There is a hopeful note in Dickens’ works, despite the ferocity of Victorian society that he depicts. Dickens asks us to embrace morality over all else. In the redemption of Sydney Carton in Tale of Two Cities and Thomas Gradgrind in Hard Times, and in the kind acts of the prostitute Nancy in Oliver Twist, he shows that humans can change even when many would give them up as lost forever. In all three tales, there were virtuous and kind characters that prevailed against the ugly social conditions, soul-less bureaucrats, and criminals that preyed upon humanity. The social voice of Dickens, displayed in his novels, urges each of us to lead moral lives and reject absolutism of any kind.
Carlyle, Thomas. “Past and Present.” The Norton Anthology of English Literature: Major Authors. Ed. Stephen Greenblatt. 8th ed. New York: W.W. Norton & Company, 2006. 1912 – 1920.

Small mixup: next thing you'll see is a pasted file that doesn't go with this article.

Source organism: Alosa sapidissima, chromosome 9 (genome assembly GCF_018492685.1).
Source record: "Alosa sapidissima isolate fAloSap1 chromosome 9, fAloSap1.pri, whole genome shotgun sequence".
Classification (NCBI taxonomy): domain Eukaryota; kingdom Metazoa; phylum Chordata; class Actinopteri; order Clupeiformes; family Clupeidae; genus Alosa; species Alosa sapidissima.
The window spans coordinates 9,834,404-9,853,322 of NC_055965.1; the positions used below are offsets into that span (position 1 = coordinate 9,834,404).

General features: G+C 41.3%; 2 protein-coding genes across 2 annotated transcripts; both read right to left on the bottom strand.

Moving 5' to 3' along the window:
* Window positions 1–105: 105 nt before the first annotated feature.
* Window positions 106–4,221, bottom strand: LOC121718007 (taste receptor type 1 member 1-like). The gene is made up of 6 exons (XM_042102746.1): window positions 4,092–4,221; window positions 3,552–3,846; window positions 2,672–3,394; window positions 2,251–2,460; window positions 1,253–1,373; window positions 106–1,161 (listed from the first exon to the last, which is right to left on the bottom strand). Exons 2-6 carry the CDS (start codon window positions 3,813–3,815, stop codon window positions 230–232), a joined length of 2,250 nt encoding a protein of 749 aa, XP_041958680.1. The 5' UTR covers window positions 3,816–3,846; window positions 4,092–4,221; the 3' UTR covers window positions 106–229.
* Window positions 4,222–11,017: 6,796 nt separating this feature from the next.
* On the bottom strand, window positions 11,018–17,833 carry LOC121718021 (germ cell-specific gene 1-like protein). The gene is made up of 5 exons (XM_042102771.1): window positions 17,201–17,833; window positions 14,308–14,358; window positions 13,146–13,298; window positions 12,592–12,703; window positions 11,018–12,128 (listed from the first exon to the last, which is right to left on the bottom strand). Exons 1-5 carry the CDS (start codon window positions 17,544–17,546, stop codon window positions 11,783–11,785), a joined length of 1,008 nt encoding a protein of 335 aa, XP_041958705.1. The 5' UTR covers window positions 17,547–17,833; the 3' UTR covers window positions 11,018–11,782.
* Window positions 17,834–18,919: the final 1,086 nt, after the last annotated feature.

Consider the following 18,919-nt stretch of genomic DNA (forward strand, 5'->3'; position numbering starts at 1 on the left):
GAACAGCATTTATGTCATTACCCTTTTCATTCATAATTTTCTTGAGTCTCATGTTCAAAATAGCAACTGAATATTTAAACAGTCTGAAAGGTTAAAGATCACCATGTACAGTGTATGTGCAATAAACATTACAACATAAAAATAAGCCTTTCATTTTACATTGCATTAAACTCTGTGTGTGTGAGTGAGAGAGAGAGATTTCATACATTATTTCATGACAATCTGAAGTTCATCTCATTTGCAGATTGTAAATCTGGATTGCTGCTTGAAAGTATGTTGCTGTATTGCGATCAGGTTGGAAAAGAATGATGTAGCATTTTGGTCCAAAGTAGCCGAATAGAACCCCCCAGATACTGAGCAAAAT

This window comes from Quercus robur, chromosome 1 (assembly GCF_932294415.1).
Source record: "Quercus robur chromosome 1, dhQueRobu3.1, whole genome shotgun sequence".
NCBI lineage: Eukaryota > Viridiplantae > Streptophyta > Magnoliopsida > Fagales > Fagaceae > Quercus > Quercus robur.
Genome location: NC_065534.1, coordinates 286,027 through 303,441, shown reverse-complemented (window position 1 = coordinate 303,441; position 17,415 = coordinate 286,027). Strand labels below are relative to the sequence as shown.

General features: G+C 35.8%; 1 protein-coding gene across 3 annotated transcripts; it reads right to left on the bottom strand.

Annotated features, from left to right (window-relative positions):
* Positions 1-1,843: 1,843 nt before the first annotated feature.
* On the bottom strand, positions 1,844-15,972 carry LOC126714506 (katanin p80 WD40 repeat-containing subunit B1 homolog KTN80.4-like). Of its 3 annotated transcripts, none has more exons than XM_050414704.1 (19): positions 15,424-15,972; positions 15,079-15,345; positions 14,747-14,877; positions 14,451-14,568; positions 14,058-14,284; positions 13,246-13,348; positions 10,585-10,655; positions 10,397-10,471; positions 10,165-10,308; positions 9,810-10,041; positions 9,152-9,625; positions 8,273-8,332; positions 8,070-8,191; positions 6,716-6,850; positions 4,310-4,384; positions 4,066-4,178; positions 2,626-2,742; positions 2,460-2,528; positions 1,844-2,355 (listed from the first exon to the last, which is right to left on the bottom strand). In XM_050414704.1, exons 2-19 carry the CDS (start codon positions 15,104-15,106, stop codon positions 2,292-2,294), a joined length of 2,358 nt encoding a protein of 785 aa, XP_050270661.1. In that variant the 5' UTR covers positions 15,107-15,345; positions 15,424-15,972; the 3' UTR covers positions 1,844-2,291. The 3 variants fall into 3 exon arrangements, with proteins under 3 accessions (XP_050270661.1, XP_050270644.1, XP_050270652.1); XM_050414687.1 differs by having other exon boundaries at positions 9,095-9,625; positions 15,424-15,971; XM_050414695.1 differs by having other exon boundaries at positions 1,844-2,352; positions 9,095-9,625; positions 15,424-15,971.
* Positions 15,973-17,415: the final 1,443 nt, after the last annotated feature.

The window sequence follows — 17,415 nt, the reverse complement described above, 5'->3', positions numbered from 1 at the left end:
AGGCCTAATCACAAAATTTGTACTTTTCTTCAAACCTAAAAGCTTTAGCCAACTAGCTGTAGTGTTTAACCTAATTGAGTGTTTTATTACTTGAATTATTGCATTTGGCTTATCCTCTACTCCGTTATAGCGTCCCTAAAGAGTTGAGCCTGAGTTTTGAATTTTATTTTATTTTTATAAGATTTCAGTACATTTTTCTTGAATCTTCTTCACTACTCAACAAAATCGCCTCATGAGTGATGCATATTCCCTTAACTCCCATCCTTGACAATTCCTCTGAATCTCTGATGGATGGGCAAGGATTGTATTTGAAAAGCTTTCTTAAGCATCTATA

Dickens, Charles. Hard Times. New York: Harper and Row, 1965.
Dickens, Charles. Oliver Twist. New York: Signet Classic, 1980.
Dickens, Charles. A Tale of Two Cities. New York: Barnes and Noble Books, 2003.
Goldberg, Michael. Carlyle and Dickens. Athens: University of Georgia Press, 1972.
Gold, Joseph. Charles Dickens: Radical Moralist. Minneapolis: University of Minnesota Press 1972.
Mankowitz, Wolf. Dickens of London. New York: MacMillian Publishing Company, 1976.
Richardson, Ruth. Dickens and the Workhouse: Oliver Twist and the London Poor. New York: Oxford University Press, 2012.
Simkin, John. “1834 Poor Law.” Spartacus Educational. Web. 28 April 2013.